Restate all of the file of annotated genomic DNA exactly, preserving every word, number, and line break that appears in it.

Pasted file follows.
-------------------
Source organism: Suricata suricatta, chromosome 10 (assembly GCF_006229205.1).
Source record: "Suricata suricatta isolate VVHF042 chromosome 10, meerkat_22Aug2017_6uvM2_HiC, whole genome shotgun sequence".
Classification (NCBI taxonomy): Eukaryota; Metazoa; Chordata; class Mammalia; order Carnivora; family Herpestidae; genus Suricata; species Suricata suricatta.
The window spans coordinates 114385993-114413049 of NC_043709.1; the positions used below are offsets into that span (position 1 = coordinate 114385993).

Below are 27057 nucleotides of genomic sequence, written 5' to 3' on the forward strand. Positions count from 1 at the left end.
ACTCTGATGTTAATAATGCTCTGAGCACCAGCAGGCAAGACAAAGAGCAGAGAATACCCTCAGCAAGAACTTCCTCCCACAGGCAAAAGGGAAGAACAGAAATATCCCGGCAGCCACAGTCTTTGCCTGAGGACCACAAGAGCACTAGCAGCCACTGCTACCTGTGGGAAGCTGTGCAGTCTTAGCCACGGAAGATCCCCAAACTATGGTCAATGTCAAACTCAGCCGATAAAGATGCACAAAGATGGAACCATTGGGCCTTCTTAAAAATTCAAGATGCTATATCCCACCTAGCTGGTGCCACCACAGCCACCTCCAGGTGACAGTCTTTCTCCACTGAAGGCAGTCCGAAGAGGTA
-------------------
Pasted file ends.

Source organism: Suricata suricatta, chromosome 10 (assembly GCF_006229205.1).
Source record: "Suricata suricatta isolate VVHF042 chromosome 10, meerkat_22Aug2017_6uvM2_HiC, whole genome shotgun sequence".
Classification (NCBI taxonomy): Eukaryota; Metazoa; Chordata; class Mammalia; order Carnivora; family Herpestidae; genus Suricata; species Suricata suricatta.
The window spans coordinates 114385993-114413049 of NC_043709.1; the positions used below are offsets into that span (position 1 = coordinate 114385993).

Below are 27057 nucleotides of genomic sequence, written 5' to 3' on the forward strand. Positions count from 1 at the left end.
ACTCTGATGTTAATAATGCTCTGAGCACCAGCAGGCAAGACAAAGAGCAGAGAATACCCTCAGCAAGAACTTCCTCCCACAGGCAAAAGGGAAGAACAGAAATATCCCGGCAGCCACAGTCTTTGCCTGAGGACCACAAGAGCACTAGCAGCCACTGCTACCTGTGGGAAGCTGTGCAGTCTTAGCCACGGAAGATCCCCAAACTATGGTCAATGTCAAACTCAGCCGATAAAGATGCACAAAGATGGAACCATTGGGCCTTCTTAAAAATTCAAGATGCTATATCCCACCTAGCTGGTGCCACCACAGCCACCTCCAGGTGACAGTCTTTCTCCACTGAAGGCAGTCCGAAGAGGTA